Rosicrucian Writings Online


The Imperator's Monthly Message

[By H. Spencer Lewis]
 
[From The Mystic Triangle May 1926]
 
 
I OFTEN wonder how many of our members realize that the true aim, and perhaps the only mission in life, of any real teacher or leader in the field of mysticism is to point out the way, to cast light on the path, and to extend a helping hand to those who want to make the start?
 
No man or woman can take an adept to the goal; no one can take the neophyte further than he himself has gone. We are not all created alike except in regard to the divine essence that infuses our beings, and we do not come into this world alike in essence or comprehension, understanding and development. No matter how many of us may start on the path together, there will be those who forge ahead, by reason of their previous development, and those who will lag behind, regardless of their determination, sincerity and endeavor. No master or leader is as great or as profound or as learned, even, in the great laws and principles as will be many of those who are following him and rising under his guidance. Eventually, there will come a time, therefore, when some of the pupils will far excel the teacher, when a few who follow will advance beyond the point on the path where the master dwells, and the procession will be broken up into those who lead, those who rest awhile to help the others, and then those who are struggling to attain.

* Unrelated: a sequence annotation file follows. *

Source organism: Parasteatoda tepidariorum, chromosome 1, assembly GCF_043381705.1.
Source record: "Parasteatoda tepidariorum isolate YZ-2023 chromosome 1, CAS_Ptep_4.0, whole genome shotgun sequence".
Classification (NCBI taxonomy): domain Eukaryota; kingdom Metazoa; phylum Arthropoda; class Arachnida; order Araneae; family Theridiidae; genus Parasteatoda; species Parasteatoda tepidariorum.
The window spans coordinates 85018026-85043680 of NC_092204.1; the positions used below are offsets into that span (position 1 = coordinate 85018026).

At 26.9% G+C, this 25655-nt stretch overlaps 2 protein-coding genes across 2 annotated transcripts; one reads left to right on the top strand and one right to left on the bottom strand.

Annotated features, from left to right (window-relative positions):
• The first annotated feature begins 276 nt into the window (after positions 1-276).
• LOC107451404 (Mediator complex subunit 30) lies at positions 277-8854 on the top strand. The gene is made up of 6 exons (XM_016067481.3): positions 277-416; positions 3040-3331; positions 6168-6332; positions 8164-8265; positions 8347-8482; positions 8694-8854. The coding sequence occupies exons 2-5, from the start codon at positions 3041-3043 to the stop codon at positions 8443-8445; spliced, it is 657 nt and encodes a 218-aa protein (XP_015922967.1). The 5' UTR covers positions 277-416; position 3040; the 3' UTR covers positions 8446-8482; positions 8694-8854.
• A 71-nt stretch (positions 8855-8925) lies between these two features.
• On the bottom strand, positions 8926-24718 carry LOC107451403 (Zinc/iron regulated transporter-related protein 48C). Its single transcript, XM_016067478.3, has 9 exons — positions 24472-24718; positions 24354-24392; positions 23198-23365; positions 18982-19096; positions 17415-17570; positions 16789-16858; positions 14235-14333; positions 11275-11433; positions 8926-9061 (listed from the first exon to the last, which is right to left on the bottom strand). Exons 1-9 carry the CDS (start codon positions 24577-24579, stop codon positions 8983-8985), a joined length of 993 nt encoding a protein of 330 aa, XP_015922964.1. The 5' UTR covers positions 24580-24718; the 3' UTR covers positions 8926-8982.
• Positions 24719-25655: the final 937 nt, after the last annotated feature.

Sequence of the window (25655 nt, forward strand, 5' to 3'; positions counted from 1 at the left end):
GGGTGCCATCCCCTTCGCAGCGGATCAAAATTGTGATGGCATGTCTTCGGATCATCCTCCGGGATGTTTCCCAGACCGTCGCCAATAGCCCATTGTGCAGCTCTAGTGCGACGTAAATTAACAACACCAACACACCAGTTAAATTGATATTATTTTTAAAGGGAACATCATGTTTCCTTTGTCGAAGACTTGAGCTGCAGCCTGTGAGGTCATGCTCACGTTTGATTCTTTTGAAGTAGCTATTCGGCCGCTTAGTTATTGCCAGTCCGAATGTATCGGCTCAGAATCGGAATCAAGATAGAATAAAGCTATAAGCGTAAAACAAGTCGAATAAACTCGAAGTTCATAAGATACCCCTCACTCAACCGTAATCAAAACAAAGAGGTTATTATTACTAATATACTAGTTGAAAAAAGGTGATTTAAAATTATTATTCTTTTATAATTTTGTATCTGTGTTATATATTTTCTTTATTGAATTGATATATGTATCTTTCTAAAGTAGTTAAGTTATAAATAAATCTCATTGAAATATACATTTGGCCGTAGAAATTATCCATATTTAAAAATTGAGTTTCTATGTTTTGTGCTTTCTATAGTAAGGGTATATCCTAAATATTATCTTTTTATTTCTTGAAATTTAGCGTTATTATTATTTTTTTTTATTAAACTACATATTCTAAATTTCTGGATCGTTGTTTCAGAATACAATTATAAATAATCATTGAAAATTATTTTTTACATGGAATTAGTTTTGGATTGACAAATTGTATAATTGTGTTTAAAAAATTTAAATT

The more one studies and delves into the mystery of life and the laws of the universe, the more one comprehends his inability to grasp all the knowledge in one lifetime, and the more humble he becomes in the light of the great knowledge still unknown and the infinitude of his attainment. This applies to the greatest of masters, the most advanced of the teachers and leaders, and especially to those who have had cast upon them the responsibility of staying their own progress for awhile to lend a helping hand to those who are asking for light and assistance.